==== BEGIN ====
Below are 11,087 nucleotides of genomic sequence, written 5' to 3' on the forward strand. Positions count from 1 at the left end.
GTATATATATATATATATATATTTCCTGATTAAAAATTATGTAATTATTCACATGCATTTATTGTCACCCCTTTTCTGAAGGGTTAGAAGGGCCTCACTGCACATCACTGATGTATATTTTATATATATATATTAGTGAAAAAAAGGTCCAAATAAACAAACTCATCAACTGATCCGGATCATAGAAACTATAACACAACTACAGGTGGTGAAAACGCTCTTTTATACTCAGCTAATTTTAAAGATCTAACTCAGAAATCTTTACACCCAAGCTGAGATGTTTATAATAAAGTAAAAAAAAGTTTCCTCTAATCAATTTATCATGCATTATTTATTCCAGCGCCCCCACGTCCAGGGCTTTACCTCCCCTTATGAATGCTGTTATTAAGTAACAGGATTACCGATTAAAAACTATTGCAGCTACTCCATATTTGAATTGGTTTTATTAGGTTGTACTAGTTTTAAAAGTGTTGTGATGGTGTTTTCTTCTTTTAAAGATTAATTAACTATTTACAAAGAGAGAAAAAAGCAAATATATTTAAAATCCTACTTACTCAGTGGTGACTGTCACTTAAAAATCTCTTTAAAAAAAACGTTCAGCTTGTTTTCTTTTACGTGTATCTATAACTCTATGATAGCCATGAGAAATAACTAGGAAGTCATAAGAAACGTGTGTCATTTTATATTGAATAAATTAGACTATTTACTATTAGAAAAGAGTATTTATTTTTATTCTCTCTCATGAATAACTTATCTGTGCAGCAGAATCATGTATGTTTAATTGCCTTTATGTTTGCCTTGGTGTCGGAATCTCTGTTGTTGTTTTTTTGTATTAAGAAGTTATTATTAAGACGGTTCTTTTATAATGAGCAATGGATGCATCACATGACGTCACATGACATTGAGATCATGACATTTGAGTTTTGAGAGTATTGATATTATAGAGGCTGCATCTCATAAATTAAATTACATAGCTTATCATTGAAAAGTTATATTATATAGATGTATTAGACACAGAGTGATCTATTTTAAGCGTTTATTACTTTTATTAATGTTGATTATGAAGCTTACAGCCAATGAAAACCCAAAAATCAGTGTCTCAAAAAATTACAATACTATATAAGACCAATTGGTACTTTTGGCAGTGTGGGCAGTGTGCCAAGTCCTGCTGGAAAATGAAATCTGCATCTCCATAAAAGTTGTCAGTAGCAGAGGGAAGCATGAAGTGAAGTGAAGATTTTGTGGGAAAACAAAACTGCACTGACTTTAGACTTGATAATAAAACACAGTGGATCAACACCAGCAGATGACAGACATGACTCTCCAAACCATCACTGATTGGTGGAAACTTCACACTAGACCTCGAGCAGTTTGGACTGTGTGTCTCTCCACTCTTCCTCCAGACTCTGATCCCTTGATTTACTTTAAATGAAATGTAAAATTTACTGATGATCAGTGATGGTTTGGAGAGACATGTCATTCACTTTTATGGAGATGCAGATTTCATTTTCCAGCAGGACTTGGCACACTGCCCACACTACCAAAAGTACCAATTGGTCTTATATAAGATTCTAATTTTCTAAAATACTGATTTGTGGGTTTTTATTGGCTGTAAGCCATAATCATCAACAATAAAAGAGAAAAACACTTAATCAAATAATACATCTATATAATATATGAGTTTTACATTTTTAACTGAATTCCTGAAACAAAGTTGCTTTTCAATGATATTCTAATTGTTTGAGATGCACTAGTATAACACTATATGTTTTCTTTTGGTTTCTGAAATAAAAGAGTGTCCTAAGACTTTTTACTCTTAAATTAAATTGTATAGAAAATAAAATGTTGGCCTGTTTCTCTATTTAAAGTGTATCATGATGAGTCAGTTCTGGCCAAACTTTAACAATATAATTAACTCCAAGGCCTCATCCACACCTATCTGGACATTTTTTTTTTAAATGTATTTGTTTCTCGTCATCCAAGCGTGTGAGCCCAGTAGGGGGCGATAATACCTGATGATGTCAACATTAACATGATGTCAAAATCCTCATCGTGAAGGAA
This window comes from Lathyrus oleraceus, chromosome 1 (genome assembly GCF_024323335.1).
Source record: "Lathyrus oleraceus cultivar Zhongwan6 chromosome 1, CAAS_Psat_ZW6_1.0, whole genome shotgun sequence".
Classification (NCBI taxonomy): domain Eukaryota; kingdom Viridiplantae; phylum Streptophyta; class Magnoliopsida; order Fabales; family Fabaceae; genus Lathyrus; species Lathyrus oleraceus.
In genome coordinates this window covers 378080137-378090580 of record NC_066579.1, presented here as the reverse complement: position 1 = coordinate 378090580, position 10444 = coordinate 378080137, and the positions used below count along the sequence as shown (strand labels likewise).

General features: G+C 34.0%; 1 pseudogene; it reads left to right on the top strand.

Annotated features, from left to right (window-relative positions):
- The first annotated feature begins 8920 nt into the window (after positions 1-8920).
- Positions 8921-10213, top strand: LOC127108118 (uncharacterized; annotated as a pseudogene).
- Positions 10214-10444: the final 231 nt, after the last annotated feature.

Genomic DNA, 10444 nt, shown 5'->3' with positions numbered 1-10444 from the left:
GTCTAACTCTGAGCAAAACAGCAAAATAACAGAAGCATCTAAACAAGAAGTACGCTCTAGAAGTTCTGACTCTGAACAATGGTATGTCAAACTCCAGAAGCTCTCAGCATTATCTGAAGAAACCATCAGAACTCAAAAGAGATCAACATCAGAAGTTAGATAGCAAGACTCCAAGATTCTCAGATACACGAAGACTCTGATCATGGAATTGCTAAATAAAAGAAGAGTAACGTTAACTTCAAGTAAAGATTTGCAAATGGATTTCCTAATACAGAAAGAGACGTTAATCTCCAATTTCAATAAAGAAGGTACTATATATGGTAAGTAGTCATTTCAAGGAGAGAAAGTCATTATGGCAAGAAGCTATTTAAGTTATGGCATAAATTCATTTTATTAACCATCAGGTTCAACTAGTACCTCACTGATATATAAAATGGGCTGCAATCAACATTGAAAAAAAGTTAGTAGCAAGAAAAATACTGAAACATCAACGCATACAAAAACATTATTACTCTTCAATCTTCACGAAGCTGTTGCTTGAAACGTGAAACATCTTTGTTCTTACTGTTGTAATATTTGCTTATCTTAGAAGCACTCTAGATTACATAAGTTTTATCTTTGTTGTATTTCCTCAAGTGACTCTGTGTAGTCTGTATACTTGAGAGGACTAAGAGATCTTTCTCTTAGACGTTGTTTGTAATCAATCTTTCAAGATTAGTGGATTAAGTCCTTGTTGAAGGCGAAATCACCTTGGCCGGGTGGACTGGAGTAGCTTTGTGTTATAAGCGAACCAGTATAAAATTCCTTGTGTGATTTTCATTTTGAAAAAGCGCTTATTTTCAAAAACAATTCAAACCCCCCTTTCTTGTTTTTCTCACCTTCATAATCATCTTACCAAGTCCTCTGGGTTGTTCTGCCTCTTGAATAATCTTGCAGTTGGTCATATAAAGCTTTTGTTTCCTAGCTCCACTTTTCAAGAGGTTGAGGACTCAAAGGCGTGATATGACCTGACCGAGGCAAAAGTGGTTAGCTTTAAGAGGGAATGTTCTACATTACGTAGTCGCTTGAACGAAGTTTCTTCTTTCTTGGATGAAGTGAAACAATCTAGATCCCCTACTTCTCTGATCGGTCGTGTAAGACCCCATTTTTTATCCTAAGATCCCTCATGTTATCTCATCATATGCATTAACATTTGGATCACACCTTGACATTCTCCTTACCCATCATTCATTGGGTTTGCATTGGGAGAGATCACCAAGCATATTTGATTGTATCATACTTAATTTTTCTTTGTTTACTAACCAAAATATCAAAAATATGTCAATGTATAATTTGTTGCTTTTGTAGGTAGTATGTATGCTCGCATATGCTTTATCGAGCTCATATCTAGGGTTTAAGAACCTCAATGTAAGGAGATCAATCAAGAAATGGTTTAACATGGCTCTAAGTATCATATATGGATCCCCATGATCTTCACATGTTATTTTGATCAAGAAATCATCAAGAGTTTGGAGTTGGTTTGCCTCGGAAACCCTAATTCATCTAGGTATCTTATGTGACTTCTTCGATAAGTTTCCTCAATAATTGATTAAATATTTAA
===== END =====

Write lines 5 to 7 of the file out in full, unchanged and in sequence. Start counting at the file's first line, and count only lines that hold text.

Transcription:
Classification (NCBI taxonomy): domain Eukaryota; kingdom Viridiplantae; phylum Streptophyta; class Magnoliopsida; order Fabales; family Fabaceae; genus Lathyrus; species Lathyrus oleraceus.
In genome coordinates this window covers 378080137-378090580 of record NC_066579.1, presented here as the reverse complement: position 1 = coordinate 378090580, position 10444 = coordinate 378080137, and the positions used below count along the sequence as shown (strand labels likewise).

General features: G+C 34.0%; 1 pseudogene; it reads left to right on the top strand.